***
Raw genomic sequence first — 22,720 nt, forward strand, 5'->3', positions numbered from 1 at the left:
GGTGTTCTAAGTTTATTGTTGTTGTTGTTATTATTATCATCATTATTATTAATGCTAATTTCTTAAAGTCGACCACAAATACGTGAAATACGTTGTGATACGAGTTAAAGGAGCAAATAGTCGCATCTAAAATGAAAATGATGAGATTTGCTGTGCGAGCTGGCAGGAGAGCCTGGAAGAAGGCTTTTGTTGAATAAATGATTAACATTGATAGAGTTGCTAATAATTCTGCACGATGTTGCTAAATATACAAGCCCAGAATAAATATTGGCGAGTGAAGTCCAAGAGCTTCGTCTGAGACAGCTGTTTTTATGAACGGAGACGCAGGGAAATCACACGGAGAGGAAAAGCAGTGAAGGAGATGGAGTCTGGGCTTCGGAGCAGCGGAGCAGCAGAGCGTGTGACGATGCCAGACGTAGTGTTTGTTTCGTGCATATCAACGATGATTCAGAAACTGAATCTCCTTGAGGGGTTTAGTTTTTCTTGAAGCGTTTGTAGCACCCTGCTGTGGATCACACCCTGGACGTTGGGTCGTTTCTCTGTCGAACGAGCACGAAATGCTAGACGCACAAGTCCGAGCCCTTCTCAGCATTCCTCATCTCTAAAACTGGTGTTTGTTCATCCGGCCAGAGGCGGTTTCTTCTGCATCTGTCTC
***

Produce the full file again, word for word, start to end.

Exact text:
Raw genomic sequence first — 22,720 nt, forward strand, 5'->3', positions numbered from 1 at the left:
GGTGTTCTAAGTTTATTGTTGTTGTTGTTATTATTATCATCATTATTATTAATGCTAATTTCTTAAAGTCGACCACAAATACGTGAAATACGTTGTGATACGAGTTAAAGGAGCAAATAGTCGCATCTAAAATGAAAATGATGAGATTTGCTGTGCGAGCTGGCAGGAGAGCCTGGAAGAAGGCTTTTGTTGAATAAATGATTAACATTGATAGAGTTGCTAATAATTCTGCACGATGTTGCTAAATATACAAGCCCAGAATAAATATTGGCGAGTGAAGTCCAAGAGCTTCGTCTGAGACAGCTGTTTTTATGAACGGAGACGCAGGGAAATCACACGGAGAGGAAAAGCAGTGAAGGAGATGGAGTCTGGGCTTCGGAGCAGCGGAGCAGCAGAGCGTGTGACGATGCCAGACGTAGTGTTTGTTTCGTGCATATCAACGATGATTCAGAAACTGAATCTCCTTGAGGGGTTTAGTTTTTCTTGAAGCGTTTGTAGCACCCTGCTGTGGATCACACCCTGGACGTTGGGTCGTTTCTCTGTCGAACGAGCACGAAATGCTAGACGCACAAGTCCGAGCCCTTCTCAGCATTCCTCATCTCTAAAACTGGTGTTTGTTCATCCGGCCAGAGGCGGTTTCTTCTGCATCTGTCTC